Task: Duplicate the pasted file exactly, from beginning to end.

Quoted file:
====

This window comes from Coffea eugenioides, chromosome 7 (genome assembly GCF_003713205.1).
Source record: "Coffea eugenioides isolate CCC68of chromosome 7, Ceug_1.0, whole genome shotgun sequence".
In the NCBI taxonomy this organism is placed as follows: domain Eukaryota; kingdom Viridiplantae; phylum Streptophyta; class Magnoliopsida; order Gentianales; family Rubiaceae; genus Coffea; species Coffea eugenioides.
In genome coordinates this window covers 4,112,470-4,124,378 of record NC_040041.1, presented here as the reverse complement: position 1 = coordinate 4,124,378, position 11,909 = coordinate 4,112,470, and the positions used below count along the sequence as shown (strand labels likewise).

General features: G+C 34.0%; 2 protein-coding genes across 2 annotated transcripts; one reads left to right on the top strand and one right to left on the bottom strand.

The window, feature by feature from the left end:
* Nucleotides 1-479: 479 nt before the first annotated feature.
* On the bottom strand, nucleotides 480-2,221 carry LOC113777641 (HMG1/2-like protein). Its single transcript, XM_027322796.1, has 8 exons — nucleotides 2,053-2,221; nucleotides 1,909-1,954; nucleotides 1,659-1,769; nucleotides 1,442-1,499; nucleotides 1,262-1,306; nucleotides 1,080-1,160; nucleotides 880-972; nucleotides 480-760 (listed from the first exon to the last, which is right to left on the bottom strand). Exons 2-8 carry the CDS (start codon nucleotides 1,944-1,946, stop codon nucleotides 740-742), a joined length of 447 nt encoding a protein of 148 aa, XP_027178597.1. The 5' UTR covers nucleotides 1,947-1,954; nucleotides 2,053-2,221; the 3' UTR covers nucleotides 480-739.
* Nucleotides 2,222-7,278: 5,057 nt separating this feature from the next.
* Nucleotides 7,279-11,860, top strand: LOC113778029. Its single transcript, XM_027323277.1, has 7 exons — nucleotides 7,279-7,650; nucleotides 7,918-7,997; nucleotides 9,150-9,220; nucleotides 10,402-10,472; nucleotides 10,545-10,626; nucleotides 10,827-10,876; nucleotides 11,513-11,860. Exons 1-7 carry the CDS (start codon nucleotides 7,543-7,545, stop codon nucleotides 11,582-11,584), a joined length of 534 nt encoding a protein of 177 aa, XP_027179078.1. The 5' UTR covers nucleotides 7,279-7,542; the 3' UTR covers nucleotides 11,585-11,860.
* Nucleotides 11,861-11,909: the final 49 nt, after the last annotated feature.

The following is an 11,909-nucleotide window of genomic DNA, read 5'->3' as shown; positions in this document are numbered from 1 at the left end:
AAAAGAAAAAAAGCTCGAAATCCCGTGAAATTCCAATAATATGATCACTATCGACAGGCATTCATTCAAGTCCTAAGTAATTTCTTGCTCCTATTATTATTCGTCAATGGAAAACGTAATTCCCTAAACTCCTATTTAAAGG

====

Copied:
This window comes from Coffea eugenioides, chromosome 7 (genome assembly GCF_003713205.1).
Source record: "Coffea eugenioides isolate CCC68of chromosome 7, Ceug_1.0, whole genome shotgun sequence".
In the NCBI taxonomy this organism is placed as follows: domain Eukaryota; kingdom Viridiplantae; phylum Streptophyta; class Magnoliopsida; order Gentianales; family Rubiaceae; genus Coffea; species Coffea eugenioides.
In genome coordinates this window covers 4,112,470-4,124,378 of record NC_040041.1, presented here as the reverse complement: position 1 = coordinate 4,124,378, position 11,909 = coordinate 4,112,470, and the positions used below count along the sequence as shown (strand labels likewise).

General features: G+C 34.0%; 2 protein-coding genes across 2 annotated transcripts; one reads left to right on the top strand and one right to left on the bottom strand.

The window, feature by feature from the left end:
* Nucleotides 1-479: 479 nt before the first annotated feature.
* On the bottom strand, nucleotides 480-2,221 carry LOC113777641 (HMG1/2-like protein). Its single transcript, XM_027322796.1, has 8 exons — nucleotides 2,053-2,221; nucleotides 1,909-1,954; nucleotides 1,659-1,769; nucleotides 1,442-1,499; nucleotides 1,262-1,306; nucleotides 1,080-1,160; nucleotides 880-972; nucleotides 480-760 (listed from the first exon to the last, which is right to left on the bottom strand). Exons 2-8 carry the CDS (start codon nucleotides 1,944-1,946, stop codon nucleotides 740-742), a joined length of 447 nt encoding a protein of 148 aa, XP_027178597.1. The 5' UTR covers nucleotides 1,947-1,954; nucleotides 2,053-2,221; the 3' UTR covers nucleotides 480-739.
* Nucleotides 2,222-7,278: 5,057 nt separating this feature from the next.
* Nucleotides 7,279-11,860, top strand: LOC113778029. Its single transcript, XM_027323277.1, has 7 exons — nucleotides 7,279-7,650; nucleotides 7,918-7,997; nucleotides 9,150-9,220; nucleotides 10,402-10,472; nucleotides 10,545-10,626; nucleotides 10,827-10,876; nucleotides 11,513-11,860. Exons 1-7 carry the CDS (start codon nucleotides 7,543-7,545, stop codon nucleotides 11,582-11,584), a joined length of 534 nt encoding a protein of 177 aa, XP_027179078.1. The 5' UTR covers nucleotides 7,279-7,542; the 3' UTR covers nucleotides 11,585-11,860.
* Nucleotides 11,861-11,909: the final 49 nt, after the last annotated feature.

The following is an 11,909-nucleotide window of genomic DNA, read 5'->3' as shown; positions in this document are numbered from 1 at the left end:
AAAAGAAAAAAAGCTCGAAATCCCGTGAAATTCCAATAATATGATCACTATCGACAGGCATTCATTCAAGTCCTAAGTAATTTCTTGCTCCTATTATTATTCGTCAATGGAAAACGTAATTCCCTAAACTCCTATTTAAAGG